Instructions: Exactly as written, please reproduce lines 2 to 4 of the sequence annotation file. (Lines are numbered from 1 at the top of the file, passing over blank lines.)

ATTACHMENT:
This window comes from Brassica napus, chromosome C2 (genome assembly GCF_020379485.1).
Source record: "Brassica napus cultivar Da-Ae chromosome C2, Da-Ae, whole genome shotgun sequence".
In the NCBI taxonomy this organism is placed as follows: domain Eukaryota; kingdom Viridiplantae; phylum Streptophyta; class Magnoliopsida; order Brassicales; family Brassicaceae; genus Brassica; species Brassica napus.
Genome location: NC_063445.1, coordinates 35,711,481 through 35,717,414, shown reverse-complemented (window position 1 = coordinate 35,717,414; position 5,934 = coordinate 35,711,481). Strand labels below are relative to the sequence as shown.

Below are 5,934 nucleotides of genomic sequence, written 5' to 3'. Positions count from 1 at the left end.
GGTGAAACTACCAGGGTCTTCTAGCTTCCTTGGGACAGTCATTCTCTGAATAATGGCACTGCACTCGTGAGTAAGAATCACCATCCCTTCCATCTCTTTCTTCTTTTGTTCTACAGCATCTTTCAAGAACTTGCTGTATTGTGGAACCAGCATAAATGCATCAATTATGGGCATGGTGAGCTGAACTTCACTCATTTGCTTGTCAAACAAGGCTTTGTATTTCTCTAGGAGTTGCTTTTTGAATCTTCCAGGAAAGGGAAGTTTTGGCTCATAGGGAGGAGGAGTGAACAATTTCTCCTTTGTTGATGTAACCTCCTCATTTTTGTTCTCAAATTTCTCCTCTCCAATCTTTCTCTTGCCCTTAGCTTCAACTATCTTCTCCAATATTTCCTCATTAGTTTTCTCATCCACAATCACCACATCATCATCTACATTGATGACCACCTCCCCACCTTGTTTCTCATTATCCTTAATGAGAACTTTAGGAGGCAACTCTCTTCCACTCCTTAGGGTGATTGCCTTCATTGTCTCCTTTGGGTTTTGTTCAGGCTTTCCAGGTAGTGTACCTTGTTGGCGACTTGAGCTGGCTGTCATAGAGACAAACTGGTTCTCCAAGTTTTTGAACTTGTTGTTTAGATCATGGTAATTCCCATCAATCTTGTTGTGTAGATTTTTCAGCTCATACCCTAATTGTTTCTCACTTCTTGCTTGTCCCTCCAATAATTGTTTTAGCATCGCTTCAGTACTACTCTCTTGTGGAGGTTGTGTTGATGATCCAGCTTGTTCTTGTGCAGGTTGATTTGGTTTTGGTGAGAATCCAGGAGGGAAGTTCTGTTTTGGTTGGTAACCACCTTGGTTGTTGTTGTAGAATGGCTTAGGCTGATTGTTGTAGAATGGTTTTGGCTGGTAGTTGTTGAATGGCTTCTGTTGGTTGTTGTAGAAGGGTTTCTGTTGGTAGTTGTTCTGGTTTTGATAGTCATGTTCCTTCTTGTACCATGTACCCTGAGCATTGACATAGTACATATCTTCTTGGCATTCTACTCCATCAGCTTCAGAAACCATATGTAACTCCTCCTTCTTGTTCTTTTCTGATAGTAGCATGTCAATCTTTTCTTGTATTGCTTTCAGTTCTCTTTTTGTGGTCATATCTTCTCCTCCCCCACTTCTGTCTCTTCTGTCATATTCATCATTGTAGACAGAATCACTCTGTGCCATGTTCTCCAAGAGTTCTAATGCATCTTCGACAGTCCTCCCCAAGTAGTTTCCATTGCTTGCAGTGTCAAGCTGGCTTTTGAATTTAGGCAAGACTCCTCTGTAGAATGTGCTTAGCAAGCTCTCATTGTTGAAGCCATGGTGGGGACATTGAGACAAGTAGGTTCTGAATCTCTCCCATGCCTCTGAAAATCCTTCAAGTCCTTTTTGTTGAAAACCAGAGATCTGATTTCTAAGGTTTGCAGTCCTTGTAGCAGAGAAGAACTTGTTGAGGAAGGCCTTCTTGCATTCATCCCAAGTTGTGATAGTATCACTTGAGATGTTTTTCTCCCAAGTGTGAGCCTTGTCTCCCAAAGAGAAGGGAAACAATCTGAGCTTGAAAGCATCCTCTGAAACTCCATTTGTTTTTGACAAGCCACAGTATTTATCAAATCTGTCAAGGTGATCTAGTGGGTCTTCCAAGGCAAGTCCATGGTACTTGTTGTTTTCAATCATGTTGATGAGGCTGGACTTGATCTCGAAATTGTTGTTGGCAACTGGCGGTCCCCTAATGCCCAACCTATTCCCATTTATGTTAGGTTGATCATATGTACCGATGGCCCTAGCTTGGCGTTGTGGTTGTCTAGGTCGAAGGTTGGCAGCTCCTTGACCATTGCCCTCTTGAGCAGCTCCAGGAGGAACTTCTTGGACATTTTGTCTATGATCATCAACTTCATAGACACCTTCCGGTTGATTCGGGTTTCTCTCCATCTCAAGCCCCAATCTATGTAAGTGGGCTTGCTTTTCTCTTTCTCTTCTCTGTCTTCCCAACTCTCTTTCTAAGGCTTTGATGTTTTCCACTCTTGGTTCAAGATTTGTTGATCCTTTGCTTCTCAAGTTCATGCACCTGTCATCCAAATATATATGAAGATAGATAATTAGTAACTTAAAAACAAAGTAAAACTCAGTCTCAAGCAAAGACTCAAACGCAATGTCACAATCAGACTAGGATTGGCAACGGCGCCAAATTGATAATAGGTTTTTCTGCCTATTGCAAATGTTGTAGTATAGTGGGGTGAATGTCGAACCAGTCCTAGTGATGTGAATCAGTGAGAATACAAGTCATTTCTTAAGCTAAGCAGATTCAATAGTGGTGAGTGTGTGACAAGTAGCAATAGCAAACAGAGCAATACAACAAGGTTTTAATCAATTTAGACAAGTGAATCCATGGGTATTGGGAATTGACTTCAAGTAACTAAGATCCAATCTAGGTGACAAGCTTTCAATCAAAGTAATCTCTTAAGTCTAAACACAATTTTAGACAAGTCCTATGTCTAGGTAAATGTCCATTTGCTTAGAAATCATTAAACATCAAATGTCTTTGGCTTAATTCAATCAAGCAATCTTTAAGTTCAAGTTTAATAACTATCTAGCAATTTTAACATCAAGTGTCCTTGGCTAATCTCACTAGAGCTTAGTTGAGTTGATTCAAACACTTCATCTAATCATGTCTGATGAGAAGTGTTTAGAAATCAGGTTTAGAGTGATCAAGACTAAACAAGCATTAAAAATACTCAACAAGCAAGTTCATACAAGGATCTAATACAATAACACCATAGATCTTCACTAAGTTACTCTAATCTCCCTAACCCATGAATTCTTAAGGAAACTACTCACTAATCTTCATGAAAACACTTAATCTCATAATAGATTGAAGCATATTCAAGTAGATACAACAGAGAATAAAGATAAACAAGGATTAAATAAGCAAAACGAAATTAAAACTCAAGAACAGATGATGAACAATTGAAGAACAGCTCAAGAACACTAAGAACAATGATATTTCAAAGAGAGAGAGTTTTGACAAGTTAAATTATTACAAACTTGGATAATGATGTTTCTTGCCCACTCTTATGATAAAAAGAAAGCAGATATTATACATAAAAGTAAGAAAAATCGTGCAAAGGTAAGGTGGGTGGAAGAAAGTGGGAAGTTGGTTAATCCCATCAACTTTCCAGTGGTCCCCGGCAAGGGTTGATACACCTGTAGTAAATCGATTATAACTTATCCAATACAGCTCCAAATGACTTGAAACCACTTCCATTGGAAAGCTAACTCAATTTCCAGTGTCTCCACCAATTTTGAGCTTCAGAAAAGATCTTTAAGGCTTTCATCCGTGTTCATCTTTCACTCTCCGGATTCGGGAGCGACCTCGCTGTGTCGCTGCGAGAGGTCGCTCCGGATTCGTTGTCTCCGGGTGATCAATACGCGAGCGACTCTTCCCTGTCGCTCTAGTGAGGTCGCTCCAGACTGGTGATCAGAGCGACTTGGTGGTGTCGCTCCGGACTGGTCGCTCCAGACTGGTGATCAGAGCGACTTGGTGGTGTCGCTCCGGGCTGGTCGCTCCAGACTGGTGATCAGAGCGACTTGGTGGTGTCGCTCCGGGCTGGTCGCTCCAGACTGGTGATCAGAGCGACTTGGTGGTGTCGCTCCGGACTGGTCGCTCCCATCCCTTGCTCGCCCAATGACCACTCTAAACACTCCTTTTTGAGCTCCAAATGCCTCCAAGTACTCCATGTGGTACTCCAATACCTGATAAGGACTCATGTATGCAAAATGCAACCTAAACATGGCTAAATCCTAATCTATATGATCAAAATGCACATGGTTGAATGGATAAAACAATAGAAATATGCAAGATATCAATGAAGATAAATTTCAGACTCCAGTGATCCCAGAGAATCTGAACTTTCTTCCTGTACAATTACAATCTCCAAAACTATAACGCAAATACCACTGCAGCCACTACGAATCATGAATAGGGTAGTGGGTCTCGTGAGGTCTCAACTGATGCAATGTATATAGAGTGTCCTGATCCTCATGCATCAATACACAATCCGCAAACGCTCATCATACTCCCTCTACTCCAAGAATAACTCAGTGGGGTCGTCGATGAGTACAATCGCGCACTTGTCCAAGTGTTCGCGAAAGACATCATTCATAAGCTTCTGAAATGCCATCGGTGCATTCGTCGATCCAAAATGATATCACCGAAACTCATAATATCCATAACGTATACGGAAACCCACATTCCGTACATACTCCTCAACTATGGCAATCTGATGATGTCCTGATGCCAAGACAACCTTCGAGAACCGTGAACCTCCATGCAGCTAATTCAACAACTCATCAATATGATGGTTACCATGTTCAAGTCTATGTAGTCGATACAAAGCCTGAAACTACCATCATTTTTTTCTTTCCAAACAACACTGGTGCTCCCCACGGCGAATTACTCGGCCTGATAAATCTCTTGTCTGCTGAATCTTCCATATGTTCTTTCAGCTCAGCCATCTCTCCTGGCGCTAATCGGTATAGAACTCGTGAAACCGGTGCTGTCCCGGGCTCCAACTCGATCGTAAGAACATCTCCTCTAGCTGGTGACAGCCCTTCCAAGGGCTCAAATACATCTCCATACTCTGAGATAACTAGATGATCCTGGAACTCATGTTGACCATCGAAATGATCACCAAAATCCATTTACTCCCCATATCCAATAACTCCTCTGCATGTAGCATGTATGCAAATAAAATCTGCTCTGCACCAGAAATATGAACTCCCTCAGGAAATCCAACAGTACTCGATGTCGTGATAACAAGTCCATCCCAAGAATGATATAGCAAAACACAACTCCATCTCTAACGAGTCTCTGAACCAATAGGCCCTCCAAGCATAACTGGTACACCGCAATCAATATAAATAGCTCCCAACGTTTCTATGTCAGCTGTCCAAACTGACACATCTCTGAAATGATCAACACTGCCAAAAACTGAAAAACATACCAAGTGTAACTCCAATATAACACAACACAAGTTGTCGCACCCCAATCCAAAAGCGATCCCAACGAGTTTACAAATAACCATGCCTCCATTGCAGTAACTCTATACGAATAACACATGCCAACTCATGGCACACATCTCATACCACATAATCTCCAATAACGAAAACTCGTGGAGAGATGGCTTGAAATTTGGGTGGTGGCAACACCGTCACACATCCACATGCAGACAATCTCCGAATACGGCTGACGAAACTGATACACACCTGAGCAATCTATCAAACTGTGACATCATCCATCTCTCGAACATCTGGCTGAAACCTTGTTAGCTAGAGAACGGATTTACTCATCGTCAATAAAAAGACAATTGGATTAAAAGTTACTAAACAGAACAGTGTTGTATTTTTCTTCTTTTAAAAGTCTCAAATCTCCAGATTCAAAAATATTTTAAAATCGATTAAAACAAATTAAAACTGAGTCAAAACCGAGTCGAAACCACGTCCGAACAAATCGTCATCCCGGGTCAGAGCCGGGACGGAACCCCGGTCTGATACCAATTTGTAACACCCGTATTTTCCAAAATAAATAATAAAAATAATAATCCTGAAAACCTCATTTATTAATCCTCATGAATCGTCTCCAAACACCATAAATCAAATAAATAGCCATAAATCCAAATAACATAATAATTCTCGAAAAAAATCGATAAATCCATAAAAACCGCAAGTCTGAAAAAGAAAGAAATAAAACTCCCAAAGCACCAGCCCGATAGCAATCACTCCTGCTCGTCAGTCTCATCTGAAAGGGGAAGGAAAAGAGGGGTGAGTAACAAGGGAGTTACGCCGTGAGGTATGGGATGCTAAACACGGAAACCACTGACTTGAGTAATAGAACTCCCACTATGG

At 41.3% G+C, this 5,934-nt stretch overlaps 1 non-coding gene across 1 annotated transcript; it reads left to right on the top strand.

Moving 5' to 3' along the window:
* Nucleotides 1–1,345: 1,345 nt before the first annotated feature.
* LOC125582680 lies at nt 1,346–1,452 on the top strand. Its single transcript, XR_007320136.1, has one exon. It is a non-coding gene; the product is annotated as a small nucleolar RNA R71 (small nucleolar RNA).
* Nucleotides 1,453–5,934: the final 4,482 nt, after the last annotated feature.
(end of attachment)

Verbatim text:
Source record: "Brassica napus cultivar Da-Ae chromosome C2, Da-Ae, whole genome shotgun sequence".
In the NCBI taxonomy this organism is placed as follows: domain Eukaryota; kingdom Viridiplantae; phylum Streptophyta; class Magnoliopsida; order Brassicales; family Brassicaceae; genus Brassica; species Brassica napus.
Genome location: NC_063445.1, coordinates 35,711,481 through 35,717,414, shown reverse-complemented (window position 1 = coordinate 35,717,414; position 5,934 = coordinate 35,711,481). Strand labels below are relative to the sequence as shown.